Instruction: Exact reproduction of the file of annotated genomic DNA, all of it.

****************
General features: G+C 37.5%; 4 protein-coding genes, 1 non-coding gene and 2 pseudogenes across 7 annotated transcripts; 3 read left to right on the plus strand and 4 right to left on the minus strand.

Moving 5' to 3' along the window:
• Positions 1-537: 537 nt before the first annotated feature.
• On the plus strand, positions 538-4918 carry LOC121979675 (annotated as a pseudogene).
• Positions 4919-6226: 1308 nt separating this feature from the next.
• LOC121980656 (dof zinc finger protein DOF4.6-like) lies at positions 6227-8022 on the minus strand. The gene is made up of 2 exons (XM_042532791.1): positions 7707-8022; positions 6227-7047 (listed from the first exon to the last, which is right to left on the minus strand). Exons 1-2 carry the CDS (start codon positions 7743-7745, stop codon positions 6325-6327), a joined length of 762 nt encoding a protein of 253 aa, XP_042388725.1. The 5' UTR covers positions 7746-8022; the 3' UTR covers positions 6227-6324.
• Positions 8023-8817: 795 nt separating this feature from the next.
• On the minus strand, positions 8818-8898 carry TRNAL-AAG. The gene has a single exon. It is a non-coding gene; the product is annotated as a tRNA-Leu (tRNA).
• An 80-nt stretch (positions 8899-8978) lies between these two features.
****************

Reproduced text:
General features: G+C 37.5%; 4 protein-coding genes, 1 non-coding gene and 2 pseudogenes across 7 annotated transcripts; 3 read left to right on the plus strand and 4 right to left on the minus strand.

Moving 5' to 3' along the window:
• Positions 1-537: 537 nt before the first annotated feature.
• On the plus strand, positions 538-4918 carry LOC121979675 (annotated as a pseudogene).
• Positions 4919-6226: 1308 nt separating this feature from the next.
• LOC121980656 (dof zinc finger protein DOF4.6-like) lies at positions 6227-8022 on the minus strand. The gene is made up of 2 exons (XM_042532791.1): positions 7707-8022; positions 6227-7047 (listed from the first exon to the last, which is right to left on the minus strand). Exons 1-2 carry the CDS (start codon positions 7743-7745, stop codon positions 6325-6327), a joined length of 762 nt encoding a protein of 253 aa, XP_042388725.1. The 5' UTR covers positions 7746-8022; the 3' UTR covers positions 6227-6324.
• Positions 8023-8817: 795 nt separating this feature from the next.
• On the minus strand, positions 8818-8898 carry TRNAL-AAG. The gene has a single exon. It is a non-coding gene; the product is annotated as a tRNA-Leu (tRNA).
• An 80-nt stretch (positions 8899-8978) lies between these two features.